After getting an undergraduate degree in advertising and communications from Boston University, Mr. Newton entered an intensive two-year advertising program at the Creative Circus in Atlanta. Mr. Newton graduated from the Circus last year, applied for jobs as a copywriter, was turned down everywhere and took a job in customer service at a rubber-stamp factory in Marietta, Ga. "It's a soul-sucking, mind-numbing job," he says.
It also is Kafka-esque. Mr. Newton was fired seven weeks ago. "They said the job didn't suit me," he says. He was given three weeks to find another job, but the company couldn't refill his position because the pay is so low, "so I just kept on showing up for work." Mr. Newton, 24, finally told the company he'd be leaving for good. "And then they asked me for two weeks notice. And I said, `Didn't you fire me seven weeks ago?"'
Mr. Newton's paycheck hasn't covered much more than rent and utilities. "I'm supposed to be pursuing advertising and selling products and ideas, but I'm not even a consumer myself," he says.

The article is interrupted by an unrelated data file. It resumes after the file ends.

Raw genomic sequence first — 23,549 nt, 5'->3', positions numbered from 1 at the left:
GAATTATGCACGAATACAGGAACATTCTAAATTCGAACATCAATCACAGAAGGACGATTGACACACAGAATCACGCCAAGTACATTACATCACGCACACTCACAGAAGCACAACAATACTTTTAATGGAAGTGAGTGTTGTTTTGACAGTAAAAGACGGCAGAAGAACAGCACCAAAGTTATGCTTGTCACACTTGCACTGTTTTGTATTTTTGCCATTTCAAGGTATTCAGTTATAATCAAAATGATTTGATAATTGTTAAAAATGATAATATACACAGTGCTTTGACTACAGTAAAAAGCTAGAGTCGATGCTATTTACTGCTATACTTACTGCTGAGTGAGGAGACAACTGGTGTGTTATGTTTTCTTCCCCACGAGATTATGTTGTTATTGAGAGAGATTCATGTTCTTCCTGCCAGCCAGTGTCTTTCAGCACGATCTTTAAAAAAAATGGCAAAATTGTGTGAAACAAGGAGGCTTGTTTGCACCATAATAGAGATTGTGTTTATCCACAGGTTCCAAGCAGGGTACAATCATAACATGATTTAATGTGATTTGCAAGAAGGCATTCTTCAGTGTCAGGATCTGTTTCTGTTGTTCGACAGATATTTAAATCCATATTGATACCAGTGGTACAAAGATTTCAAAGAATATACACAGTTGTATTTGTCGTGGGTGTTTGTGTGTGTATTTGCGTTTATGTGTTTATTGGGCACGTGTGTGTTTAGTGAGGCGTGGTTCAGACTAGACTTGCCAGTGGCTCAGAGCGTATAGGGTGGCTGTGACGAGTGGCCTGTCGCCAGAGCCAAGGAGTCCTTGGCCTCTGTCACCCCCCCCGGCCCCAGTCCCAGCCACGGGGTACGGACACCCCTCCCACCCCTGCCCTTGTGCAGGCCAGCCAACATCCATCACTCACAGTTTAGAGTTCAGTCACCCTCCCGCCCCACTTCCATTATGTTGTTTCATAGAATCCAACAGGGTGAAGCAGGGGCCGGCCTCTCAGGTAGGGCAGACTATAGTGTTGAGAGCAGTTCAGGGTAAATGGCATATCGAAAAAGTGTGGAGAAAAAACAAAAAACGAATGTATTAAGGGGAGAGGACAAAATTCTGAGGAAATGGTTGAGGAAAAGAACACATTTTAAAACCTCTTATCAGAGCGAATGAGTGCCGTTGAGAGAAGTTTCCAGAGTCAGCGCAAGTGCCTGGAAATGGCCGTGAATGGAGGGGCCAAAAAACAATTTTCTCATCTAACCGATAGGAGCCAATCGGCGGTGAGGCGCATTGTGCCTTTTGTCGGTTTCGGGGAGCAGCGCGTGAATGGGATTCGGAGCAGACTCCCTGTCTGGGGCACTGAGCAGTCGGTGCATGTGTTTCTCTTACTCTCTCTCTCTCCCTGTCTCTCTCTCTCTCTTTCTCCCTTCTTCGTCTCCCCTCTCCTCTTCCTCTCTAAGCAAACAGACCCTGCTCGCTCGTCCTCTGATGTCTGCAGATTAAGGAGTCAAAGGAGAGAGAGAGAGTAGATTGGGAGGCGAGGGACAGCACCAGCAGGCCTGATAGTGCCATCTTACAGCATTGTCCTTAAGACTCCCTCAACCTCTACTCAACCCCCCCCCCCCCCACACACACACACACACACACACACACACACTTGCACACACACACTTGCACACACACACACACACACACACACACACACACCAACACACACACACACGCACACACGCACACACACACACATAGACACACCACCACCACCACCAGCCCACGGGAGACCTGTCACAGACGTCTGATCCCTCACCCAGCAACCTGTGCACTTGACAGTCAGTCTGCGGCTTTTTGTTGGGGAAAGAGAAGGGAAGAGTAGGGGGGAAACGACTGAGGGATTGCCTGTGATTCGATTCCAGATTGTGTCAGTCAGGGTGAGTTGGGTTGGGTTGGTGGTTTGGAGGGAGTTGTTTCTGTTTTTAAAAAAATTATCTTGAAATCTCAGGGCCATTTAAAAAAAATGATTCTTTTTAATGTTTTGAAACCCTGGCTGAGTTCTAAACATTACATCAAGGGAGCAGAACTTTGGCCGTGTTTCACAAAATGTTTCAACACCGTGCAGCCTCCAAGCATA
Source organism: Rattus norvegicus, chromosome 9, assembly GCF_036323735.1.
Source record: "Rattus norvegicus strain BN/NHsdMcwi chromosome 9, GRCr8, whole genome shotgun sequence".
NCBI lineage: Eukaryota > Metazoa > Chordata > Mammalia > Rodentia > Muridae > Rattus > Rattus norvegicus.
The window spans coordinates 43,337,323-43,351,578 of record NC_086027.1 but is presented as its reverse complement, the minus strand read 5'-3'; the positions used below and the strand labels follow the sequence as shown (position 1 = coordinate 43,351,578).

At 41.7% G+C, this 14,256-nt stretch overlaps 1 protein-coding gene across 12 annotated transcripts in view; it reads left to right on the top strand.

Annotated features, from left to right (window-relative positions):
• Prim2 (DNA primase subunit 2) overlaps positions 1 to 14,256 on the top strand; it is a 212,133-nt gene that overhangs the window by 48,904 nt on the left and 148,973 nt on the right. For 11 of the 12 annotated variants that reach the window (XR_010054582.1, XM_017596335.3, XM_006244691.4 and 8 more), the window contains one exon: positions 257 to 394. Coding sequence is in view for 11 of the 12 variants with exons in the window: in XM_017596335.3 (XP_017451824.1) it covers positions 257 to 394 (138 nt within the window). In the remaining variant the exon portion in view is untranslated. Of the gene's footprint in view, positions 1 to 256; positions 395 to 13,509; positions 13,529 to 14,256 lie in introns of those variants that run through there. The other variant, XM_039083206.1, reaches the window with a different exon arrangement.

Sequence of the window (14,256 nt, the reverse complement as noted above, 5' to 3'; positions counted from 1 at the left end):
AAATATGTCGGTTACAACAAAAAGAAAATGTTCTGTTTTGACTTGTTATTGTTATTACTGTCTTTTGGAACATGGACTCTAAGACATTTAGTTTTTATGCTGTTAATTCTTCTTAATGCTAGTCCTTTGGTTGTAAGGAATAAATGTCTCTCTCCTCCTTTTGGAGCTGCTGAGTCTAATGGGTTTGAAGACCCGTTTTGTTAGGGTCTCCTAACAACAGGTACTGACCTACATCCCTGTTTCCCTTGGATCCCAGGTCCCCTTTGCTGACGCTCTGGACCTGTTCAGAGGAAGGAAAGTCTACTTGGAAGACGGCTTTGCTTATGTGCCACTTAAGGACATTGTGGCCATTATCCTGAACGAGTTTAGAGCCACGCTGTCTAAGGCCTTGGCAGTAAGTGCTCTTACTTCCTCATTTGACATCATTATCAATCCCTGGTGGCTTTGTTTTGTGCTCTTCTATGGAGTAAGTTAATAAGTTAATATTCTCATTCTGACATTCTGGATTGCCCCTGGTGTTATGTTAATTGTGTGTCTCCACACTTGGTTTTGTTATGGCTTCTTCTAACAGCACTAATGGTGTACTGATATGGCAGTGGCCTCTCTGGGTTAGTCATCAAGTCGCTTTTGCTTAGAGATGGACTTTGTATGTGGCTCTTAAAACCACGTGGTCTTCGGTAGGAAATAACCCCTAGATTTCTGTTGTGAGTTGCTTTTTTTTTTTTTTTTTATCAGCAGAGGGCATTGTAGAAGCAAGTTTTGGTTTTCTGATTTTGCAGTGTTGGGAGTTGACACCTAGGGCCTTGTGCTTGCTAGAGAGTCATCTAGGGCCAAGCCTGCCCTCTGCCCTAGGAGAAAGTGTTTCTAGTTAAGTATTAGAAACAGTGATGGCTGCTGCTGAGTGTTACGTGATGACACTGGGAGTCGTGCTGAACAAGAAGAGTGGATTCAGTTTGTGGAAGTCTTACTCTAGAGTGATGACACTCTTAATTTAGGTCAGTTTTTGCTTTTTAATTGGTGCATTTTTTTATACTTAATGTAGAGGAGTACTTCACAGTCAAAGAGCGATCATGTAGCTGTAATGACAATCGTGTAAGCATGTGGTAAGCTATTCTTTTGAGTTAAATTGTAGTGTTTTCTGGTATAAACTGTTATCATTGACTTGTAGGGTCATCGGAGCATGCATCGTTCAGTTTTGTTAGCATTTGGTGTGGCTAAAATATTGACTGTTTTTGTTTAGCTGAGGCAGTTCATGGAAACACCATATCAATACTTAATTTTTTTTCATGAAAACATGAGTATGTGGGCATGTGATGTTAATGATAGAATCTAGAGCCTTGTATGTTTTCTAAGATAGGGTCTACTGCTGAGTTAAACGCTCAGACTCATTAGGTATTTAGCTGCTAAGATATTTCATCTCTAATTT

"Colby really doesn't deserve to work in a rubber stamp factory. He has much more talent than that," says Amy Hoover, VP-recruiting at Talent Zoo, an advertising recruiter that is trying to place Mr. Newton at an agency. "Two years ago, Colby would have had job offers from agencies around the country."
Ms. Hoover says Mr. Newton and many other ad majors from the classes of 2000 and 2001 are in the wrong place at the wrong time. "The agencies can't afford to bring on a multitude of young creatives into their shops at this time," she says.
All is not hopeless. Mr. Newton leaves shortly for an interview with a small agency in Boston. "They are going through a downturn," he says. "But [they] said it will turn around in the fourth quarter and if anyone offers me a job before then, I should contact them first because I would really fit in well with their agency."
Mr. Newton last week moved back in with his parents in Pittsburgh until he finds himself a job.